The conservation of the −35 at each spacing in Figure 2 appears to follow the sine wave. That is, the conserved bases do not go above the wave, except at position −26 of spacing 25. This suggests that the polymerase preferentially contacts the two components when they are on the same face of the DNA (23), but that the σ 4.2 region (which contacts the −35) can rotate relative to the σ 2.4 region (which contacts the −10) or that the DNA twist can change. It has been suggested that models be made for each spacing class (32); this may be useful for sequences outside of the central three spacings. Differences in logos outside of the three similar central spacings (2224) could be caused by awkward contacts with the polymerase at the extremes of rotation of the −35 relative to the −10.

We looked at the −10 as a function of spacing relative to the transcription start point (data not shown). There was a slight increase in the conservation of the 5′ T of the −10 hexamer at greater spacings. Besides that, there was little variability in the logos of the different spacing classes. The amount of information at the transcription start point was small (~0.4 bits) for all spacings, and the slight variability between them could be accounted for by noise.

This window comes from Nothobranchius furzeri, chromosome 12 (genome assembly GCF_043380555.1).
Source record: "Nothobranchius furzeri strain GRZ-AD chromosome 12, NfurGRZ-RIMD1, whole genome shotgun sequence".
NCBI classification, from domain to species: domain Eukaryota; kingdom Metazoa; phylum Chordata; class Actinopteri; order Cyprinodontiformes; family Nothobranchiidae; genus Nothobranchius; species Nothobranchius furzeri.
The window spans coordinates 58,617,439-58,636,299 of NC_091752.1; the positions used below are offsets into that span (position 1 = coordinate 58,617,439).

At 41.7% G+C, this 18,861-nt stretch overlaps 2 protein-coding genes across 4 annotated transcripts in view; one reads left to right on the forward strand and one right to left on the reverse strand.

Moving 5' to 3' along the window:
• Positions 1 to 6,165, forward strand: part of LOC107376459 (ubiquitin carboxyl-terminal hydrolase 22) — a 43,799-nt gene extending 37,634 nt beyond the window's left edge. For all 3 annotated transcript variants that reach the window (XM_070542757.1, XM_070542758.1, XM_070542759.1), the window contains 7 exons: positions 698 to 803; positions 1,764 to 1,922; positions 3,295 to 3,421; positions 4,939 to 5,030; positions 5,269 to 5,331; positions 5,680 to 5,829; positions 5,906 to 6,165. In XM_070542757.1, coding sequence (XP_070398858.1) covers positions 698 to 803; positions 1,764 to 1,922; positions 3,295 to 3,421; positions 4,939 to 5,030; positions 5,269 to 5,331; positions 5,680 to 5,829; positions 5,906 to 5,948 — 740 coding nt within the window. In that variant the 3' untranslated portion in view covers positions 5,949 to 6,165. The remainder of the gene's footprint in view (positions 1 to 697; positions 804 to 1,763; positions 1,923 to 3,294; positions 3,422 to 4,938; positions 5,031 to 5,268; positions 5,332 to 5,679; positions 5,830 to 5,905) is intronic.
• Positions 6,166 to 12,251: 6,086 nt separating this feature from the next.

To avoid duplicate sites, we had excluded 64 promoters from our dataset which were within 15 bases of another transcript start (see Materials and Methods). Having built the model, we went back and scanned it over these regions to see if we could predict promoters upstream of more complex overlapping transcripts (data not shown). In 25 cases, for every experimentally determined transcriptional start point there were one or more distinct predicted promoters. In 17 of the 64 cases there was only one predicted promoter and both transcripts fell within the known distance distribution of 8–14 bases downstream from the −10 (Figure 1). In 10 cases there was only one predicted promoter and only one of the transcripts fell within 8–14 bases downstream. Twelve of the starts had no predicted promoter upstream, suggesting that these transcripts are regulated. These results confirm that the basal model functions reasonably well on sequences from which it was not constructed.